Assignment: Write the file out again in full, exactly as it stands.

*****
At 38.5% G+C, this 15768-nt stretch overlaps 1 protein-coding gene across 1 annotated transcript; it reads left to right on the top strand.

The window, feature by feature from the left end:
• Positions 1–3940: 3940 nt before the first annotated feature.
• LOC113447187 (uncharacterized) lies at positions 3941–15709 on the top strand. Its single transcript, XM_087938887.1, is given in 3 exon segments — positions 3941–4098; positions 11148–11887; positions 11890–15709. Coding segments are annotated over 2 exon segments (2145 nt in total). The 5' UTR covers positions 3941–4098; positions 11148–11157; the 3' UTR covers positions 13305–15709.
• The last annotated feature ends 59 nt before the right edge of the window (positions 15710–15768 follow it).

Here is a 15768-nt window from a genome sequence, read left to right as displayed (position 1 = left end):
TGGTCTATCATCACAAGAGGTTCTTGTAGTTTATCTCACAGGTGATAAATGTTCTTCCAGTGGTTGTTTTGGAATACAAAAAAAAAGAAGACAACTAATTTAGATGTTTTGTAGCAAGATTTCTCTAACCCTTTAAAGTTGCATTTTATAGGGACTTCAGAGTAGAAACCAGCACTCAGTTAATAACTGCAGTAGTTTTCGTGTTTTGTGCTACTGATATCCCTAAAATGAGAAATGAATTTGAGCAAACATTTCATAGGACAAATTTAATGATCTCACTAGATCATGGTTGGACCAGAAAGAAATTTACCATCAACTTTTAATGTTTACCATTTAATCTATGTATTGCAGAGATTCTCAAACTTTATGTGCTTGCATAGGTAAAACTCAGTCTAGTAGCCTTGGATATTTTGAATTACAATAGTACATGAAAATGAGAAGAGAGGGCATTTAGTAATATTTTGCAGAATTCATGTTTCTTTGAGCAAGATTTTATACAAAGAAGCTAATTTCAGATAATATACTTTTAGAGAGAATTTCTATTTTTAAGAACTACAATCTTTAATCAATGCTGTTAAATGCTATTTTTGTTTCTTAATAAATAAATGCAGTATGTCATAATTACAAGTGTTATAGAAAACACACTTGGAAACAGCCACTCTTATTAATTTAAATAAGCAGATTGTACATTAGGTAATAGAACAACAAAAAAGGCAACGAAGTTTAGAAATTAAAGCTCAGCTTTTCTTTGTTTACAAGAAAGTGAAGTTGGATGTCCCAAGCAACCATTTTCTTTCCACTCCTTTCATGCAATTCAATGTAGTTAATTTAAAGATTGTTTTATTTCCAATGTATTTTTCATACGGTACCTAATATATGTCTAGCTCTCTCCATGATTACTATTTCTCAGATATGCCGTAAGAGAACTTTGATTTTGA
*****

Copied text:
At 38.5% G+C, this 15768-nt stretch overlaps 1 protein-coding gene across 1 annotated transcript; it reads left to right on the top strand.

The window, feature by feature from the left end:
• Positions 1–3940: 3940 nt before the first annotated feature.
• LOC113447187 (uncharacterized) lies at positions 3941–15709 on the top strand. Its single transcript, XM_087938887.1, is given in 3 exon segments — positions 3941–4098; positions 11148–11887; positions 11890–15709. Coding segments are annotated over 2 exon segments (2145 nt in total). The 5' UTR covers positions 3941–4098; positions 11148–11157; the 3' UTR covers positions 13305–15709.
• The last annotated feature ends 59 nt before the right edge of the window (positions 15710–15768 follow it).

Here is a 15768-nt window from a genome sequence, read left to right as displayed (position 1 = left end):
TGGTCTATCATCACAAGAGGTTCTTGTAGTTTATCTCACAGGTGATAAATGTTCTTCCAGTGGTTGTTTTGGAATACAAAAAAAAAGAAGACAACTAATTTAGATGTTTTGTAGCAAGATTTCTCTAACCCTTTAAAGTTGCATTTTATAGGGACTTCAGAGTAGAAACCAGCACTCAGTTAATAACTGCAGTAGTTTTCGTGTTTTGTGCTACTGATATCCCTAAAATGAGAAATGAATTTGAGCAAACATTTCATAGGACAAATTTAATGATCTCACTAGATCATGGTTGGACCAGAAAGAAATTTACCATCAACTTTTAATGTTTACCATTTAATCTATGTATTGCAGAGATTCTCAAACTTTATGTGCTTGCATAGGTAAAACTCAGTCTAGTAGCCTTGGATATTTTGAATTACAATAGTACATGAAAATGAGAAGAGAGGGCATTTAGTAATATTTTGCAGAATTCATGTTTCTTTGAGCAAGATTTTATACAAAGAAGCTAATTTCAGATAATATACTTTTAGAGAGAATTTCTATTTTTAAGAACTACAATCTTTAATCAATGCTGTTAAATGCTATTTTTGTTTCTTAATAAATAAATGCAGTATGTCATAATTACAAGTGTTATAGAAAACACACTTGGAAACAGCCACTCTTATTAATTTAAATAAGCAGATTGTACATTAGGTAATAGAACAACAAAAAAGGCAACGAAGTTTAGAAATTAAAGCTCAGCTTTTCTTTGTTTACAAGAAAGTGAAGTTGGATGTCCCAAGCAACCATTTTCTTTCCACTCCTTTCATGCAATTCAATGTAGTTAATTTAAAGATTGTTTTATTTCCAATGTATTTTTCATACGGTACCTAATATATGTCTAGCTCTCTCCATGATTACTATTTCTCAGATATGCCGTAAGAGAACTTTGATTTTGA